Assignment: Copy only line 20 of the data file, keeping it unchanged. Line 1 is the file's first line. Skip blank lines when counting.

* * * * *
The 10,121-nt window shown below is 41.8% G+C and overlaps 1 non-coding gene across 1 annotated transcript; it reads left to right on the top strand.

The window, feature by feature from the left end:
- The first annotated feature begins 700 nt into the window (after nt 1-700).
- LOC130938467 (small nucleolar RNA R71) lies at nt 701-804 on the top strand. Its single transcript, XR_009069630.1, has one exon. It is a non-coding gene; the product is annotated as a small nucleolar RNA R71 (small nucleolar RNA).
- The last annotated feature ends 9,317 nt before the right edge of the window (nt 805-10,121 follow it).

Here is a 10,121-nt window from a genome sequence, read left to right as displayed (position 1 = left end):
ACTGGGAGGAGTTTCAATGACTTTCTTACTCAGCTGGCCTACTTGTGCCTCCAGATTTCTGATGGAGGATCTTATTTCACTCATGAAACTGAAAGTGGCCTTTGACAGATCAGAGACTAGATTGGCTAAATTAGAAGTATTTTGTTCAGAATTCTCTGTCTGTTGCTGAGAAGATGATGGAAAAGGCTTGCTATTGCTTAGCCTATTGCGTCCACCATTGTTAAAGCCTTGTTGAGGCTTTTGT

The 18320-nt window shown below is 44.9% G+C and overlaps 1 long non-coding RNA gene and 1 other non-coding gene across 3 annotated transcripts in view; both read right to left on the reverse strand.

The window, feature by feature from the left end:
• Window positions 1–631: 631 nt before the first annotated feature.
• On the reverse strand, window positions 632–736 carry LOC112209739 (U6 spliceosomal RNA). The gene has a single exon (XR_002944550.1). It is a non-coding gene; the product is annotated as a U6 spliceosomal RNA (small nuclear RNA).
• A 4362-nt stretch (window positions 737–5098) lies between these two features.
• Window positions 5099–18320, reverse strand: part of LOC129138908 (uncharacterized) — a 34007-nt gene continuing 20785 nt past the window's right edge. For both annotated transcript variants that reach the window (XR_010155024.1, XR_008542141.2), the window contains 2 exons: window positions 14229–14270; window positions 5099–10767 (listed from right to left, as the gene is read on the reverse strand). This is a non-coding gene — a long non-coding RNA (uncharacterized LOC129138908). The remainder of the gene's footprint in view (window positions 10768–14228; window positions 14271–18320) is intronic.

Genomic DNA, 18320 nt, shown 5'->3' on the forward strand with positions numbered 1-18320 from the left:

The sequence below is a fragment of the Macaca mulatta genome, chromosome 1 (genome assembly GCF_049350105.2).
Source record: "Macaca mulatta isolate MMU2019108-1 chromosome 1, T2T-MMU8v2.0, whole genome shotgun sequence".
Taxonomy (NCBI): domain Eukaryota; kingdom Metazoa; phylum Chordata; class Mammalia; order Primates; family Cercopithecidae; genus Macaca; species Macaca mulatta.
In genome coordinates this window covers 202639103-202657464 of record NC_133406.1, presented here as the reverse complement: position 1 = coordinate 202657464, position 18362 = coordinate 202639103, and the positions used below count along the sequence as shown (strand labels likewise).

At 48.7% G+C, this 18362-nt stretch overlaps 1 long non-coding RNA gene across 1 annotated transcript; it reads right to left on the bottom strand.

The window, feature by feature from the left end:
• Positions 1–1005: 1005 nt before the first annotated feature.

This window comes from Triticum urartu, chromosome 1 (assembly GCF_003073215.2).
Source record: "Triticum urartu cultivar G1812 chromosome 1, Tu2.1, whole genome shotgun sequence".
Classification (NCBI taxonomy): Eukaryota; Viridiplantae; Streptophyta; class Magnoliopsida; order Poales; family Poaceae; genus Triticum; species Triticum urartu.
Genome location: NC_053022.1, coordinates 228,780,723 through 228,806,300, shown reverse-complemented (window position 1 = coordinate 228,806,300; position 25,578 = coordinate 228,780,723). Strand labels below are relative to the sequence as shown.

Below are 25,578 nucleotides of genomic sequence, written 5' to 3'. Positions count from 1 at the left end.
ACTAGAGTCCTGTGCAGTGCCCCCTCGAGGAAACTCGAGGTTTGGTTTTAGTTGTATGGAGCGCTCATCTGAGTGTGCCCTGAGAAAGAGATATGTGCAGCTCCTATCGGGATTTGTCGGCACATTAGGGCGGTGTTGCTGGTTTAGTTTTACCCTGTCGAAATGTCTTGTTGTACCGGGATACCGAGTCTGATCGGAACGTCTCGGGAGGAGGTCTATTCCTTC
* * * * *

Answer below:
The window, feature by feature from the left end: